To boost cash flow, Miller said that technicians must become more productive. He said that the average technician is only productive 50 percent of the day due to late starts, early finishes, improper tools, missing parts, address errors, personal problems, vehicle breakdown, and poor planning.

    "If you just increase productivity 15 percent, then profit and cash will double," noted Miller.

    He suggested keeping a spreadsheet that shows just how much cash is coming into the business every day (daily deposit). This helps contractors track from day to day, month to month, how much cash is being generated.

    He noted that managing debt is often a big concern and that contractors need to have a good combination of short-term debt (e.g., line of credit) and long-term debt (more than 60 months). He offered a novel approach to obtaining more credit from a bank. "Take $10,000 in business funds, and buy a $100,000 rental house. Make oversize payments and pay it off, then let the business own it."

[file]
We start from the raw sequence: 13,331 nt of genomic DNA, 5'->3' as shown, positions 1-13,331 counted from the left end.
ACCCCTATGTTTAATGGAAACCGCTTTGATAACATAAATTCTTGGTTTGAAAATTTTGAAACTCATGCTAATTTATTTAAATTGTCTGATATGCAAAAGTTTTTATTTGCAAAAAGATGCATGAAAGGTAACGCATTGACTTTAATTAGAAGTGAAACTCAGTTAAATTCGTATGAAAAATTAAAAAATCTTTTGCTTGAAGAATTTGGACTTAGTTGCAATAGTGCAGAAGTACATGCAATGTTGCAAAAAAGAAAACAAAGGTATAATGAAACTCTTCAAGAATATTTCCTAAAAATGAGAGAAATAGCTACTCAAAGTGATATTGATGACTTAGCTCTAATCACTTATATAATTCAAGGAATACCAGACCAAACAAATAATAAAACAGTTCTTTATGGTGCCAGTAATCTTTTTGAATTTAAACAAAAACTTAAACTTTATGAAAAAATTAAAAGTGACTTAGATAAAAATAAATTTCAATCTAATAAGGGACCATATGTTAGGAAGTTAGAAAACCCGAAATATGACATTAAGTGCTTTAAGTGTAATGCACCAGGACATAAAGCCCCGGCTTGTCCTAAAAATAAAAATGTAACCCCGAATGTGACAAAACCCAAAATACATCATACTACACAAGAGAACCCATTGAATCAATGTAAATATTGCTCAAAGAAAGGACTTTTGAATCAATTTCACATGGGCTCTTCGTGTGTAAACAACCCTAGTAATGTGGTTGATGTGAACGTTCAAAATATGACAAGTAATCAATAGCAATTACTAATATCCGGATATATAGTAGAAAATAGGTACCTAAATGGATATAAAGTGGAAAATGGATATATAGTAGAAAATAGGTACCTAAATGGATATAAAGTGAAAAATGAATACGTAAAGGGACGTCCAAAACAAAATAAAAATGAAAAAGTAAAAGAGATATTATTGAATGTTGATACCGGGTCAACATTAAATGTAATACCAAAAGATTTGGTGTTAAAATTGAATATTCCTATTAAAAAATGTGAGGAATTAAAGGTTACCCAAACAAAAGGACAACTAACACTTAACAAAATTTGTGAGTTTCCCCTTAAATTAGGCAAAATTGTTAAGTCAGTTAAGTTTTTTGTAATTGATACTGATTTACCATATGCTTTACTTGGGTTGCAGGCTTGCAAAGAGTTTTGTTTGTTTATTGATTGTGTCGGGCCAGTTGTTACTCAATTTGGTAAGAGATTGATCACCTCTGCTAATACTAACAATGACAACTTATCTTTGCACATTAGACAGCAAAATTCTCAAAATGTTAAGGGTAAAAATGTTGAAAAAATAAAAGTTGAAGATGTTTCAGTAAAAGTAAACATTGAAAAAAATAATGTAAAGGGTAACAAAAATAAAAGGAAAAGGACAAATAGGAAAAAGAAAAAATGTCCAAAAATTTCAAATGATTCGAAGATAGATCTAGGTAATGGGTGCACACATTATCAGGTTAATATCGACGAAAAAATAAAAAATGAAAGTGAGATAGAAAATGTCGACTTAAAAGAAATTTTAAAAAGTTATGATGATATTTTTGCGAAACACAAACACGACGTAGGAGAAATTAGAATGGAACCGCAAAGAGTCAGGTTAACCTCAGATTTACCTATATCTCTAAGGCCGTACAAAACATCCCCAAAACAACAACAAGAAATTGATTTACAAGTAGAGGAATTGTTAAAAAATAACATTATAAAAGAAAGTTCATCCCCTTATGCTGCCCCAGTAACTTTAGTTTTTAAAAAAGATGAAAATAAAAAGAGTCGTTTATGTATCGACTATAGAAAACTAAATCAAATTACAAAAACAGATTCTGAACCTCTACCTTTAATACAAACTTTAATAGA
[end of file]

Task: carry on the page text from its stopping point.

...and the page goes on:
Miller contended that a bank is much more likely to offer credit against a tangible item (the rental house) than against a business. It also offers the advantage of having a lien against the house rather than against the business itself, he said.

    Contractors need to protect themselves from legal risk by outlining asset protection and transfer proceedings. For example, what would happen if the owner becomes incapacitated, deceased, or divorced? Other items to consider under legal risk, he said, are taxes on transfer (estate taxes), vehicle accident claims, employee injury claims, and customer lawsuits.